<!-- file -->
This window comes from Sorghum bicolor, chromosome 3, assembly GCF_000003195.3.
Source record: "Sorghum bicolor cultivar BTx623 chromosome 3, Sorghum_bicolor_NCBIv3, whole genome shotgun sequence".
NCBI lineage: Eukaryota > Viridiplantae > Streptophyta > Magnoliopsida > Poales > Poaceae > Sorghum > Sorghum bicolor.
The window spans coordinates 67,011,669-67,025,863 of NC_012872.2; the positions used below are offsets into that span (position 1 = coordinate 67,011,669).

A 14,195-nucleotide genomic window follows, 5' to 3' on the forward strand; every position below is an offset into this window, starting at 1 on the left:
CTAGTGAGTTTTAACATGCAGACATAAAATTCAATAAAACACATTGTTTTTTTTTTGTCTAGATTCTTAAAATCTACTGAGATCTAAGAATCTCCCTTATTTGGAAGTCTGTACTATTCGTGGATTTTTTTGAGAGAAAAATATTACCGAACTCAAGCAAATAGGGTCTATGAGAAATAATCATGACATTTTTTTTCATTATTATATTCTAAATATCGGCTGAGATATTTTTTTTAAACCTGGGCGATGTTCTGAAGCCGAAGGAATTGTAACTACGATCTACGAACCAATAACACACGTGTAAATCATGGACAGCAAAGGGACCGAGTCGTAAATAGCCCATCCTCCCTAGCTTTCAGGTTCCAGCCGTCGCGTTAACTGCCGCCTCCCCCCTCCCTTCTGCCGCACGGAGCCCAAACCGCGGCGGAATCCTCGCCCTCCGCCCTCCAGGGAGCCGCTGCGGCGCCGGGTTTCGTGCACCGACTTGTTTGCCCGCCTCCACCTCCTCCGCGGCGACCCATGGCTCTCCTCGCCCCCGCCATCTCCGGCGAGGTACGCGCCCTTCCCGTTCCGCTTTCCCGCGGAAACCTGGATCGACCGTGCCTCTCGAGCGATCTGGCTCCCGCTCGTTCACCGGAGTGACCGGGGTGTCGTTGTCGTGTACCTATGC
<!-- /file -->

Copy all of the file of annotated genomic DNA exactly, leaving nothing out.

This window comes from Sorghum bicolor, chromosome 3, assembly GCF_000003195.3.
Source record: "Sorghum bicolor cultivar BTx623 chromosome 3, Sorghum_bicolor_NCBIv3, whole genome shotgun sequence".
NCBI lineage: Eukaryota > Viridiplantae > Streptophyta > Magnoliopsida > Poales > Poaceae > Sorghum > Sorghum bicolor.
The window spans coordinates 67,011,669-67,025,863 of NC_012872.2; the positions used below are offsets into that span (position 1 = coordinate 67,011,669).

A 14,195-nucleotide genomic window follows, 5' to 3' on the forward strand; every position below is an offset into this window, starting at 1 on the left:
CTAGTGAGTTTTAACATGCAGACATAAAATTCAATAAAACACATTGTTTTTTTTTTGTCTAGATTCTTAAAATCTACTGAGATCTAAGAATCTCCCTTATTTGGAAGTCTGTACTATTCGTGGATTTTTTTGAGAGAAAAATATTACCGAACTCAAGCAAATAGGGTCTATGAGAAATAATCATGACATTTTTTTTCATTATTATATTCTAAATATCGGCTGAGATATTTTTTTTAAACCTGGGCGATGTTCTGAAGCCGAAGGAATTGTAACTACGATCTACGAACCAATAACACACGTGTAAATCATGGACAGCAAAGGGACCGAGTCGTAAATAGCCCATCCTCCCTAGCTTTCAGGTTCCAGCCGTCGCGTTAACTGCCGCCTCCCCCCTCCCTTCTGCCGCACGGAGCCCAAACCGCGGCGGAATCCTCGCCCTCCGCCCTCCAGGGAGCCGCTGCGGCGCCGGGTTTCGTGCACCGACTTGTTTGCCCGCCTCCACCTCCTCCGCGGCGACCCATGGCTCTCCTCGCCCCCGCCATCTCCGGCGAGGTACGCGCCCTTCCCGTTCCGCTTTCCCGCGGAAACCTGGATCGACCGTGCCTCTCGAGCGATCTGGCTCCCGCTCGTTCACCGGAGTGACCGGGGTGTCGTTGTCGTGTACCTATGC